December 23, 2007

The Bias In What Gets Left Out

Pew Research Center issued a stinging indictment on Wednesday regarding the press coverage of Iraq this year, one that shows a subtle but clear editorial bias. The news media gave plenty of attention to the war in Iraq when they could show it as a failing enterprise, with half of all their coverage focusing on anecdotal stories of violence. When the success of General David Petraeus made even that coverage difficult, media outlets simply stopped reporting on Iraq (via Wake Up America):

Through the first 10 months of the year, the picture of Iraq that Americans received from the news media was, in considerable measure, a grim one. Roughly half of the reporting has consisted of accounts of daily violence. And stories that explicitly assessed the direction of the war have tended toward pessimism, according to a new study of press coverage of events on the ground in Iraq from January through October of 2007.

In what Defense Department statistics show to be the deadliest year so far for U.S. forces in Iraq, journalists have responded to the challenge of covering the continuing violence by keeping many of the accounts of these attacks brief and limiting the interpretation they contain.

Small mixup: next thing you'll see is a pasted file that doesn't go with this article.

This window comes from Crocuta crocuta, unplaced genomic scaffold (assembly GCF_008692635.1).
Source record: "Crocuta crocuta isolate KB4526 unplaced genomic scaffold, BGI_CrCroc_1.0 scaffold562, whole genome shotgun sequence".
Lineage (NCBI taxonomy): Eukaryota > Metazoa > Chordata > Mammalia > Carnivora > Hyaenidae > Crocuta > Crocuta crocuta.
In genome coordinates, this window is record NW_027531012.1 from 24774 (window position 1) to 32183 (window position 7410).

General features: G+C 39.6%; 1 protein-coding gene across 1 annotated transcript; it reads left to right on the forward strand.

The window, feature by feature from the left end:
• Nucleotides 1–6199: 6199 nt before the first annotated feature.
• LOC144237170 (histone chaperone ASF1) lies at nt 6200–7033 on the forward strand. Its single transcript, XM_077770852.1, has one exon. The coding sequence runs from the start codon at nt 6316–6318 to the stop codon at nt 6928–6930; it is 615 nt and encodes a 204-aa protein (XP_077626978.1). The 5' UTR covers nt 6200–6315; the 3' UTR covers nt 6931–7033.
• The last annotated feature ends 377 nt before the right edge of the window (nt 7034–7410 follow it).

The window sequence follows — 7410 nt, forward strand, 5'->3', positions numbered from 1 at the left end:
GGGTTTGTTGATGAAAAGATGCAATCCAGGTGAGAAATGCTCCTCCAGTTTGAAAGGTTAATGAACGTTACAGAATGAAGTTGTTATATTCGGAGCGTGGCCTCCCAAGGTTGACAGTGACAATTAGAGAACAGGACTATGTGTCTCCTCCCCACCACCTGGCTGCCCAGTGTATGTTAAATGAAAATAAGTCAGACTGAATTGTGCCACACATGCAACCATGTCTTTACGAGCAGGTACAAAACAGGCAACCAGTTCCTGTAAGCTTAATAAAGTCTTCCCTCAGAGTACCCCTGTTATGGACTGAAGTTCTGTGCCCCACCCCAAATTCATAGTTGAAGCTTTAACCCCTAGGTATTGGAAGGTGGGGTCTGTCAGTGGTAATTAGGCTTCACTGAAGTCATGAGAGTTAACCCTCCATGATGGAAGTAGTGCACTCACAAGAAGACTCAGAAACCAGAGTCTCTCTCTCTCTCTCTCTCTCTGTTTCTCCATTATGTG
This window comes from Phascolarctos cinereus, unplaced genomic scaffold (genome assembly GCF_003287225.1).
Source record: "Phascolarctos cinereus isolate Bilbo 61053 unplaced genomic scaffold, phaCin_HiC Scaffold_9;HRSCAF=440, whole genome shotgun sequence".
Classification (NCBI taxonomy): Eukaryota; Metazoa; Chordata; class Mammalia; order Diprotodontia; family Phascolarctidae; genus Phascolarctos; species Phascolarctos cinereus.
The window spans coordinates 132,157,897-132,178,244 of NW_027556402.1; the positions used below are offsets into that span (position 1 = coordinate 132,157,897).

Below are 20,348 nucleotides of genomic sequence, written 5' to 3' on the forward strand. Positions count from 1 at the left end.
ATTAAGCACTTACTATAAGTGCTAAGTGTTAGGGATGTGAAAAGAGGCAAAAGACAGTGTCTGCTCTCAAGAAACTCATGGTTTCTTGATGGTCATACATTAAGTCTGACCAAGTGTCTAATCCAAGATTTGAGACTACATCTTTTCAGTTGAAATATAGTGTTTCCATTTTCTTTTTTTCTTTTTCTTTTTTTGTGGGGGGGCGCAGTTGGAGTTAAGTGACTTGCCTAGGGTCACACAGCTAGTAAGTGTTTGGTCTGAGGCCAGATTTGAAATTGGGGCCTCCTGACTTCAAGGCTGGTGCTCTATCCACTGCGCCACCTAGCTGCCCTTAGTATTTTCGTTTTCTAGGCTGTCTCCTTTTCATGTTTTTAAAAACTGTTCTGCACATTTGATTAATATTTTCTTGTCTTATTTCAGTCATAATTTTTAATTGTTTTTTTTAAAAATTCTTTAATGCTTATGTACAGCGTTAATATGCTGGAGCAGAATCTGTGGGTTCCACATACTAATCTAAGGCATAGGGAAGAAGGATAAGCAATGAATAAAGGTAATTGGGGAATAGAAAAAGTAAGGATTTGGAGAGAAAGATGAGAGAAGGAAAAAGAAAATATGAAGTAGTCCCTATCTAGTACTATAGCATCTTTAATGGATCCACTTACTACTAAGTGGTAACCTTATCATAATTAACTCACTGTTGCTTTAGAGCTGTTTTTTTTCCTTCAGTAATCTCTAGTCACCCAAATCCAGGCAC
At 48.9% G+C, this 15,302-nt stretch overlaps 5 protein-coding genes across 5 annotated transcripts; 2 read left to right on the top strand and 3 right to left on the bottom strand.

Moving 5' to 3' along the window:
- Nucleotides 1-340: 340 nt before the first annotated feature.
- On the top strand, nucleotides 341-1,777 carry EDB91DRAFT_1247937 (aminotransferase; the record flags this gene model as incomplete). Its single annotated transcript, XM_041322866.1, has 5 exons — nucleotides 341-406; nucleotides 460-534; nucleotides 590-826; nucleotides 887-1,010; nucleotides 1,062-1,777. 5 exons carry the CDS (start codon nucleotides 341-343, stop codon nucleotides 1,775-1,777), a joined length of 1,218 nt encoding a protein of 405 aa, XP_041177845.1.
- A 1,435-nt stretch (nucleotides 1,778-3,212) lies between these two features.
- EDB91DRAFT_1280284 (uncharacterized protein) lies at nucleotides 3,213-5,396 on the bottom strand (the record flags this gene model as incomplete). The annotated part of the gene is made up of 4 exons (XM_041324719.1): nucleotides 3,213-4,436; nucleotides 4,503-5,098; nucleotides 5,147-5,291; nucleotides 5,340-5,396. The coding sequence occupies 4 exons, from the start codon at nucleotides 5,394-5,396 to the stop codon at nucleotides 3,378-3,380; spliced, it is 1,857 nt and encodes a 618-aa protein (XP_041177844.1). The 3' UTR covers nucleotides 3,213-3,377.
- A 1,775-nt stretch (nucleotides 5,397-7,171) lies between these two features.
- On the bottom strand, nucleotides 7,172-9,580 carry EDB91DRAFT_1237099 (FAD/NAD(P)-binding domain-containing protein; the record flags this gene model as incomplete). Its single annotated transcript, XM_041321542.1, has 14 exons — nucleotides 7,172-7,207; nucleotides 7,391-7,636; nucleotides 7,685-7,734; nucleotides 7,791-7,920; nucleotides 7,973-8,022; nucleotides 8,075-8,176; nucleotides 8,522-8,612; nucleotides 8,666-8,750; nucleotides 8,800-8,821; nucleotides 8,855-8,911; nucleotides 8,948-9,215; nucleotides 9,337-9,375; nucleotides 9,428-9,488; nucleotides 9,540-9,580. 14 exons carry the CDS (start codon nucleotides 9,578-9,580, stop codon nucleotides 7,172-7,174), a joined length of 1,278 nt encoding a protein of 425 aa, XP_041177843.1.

As the year went on, the narrative from Iraq brightened in some ways. The drumbeat of reports about daily attacks declined in late summer and fall, and with that came a decline in the amount of coverage from Iraq overall.

This shift in coverage beginning in June, in turn, coincided with a rising sense among the American public that military efforts in Iraq were going "very" or "fairly well."

Editorial bias comes in several guises. Stories written with a particular slant only comprise a part of how news gets manipulated for political agendas. The most insidious form is when media outlets simply don't report on stories at all.

That has become apparent with Iraq. As the violence receded, one might have expected journalists to have more flexibility in reporting from the communities rather than from the understandable impulse to remain secure in the Green Zone. Instead, most did neither.

In May, nearly 18% of all stories reported involved Iraq. In July, it had fallen by two-thirds, even though Harry Reid insisted on an all-nighter over war strategy. By September, that fell to slightly over 4% -- in the same month when Petraeus testified before Congress.

Silence is not always golden. The use of the editorial pen seems clear and damning. As the US began to succeed, the media stopped reporting it.


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The SurrenderMedia has a tough choice to make this Christmas season - what kind of behavior will they reward with their attention (which is reflected in headlines and stories in their precious limited bandwidth)? For the first part of 2007 the media o... [Read More]

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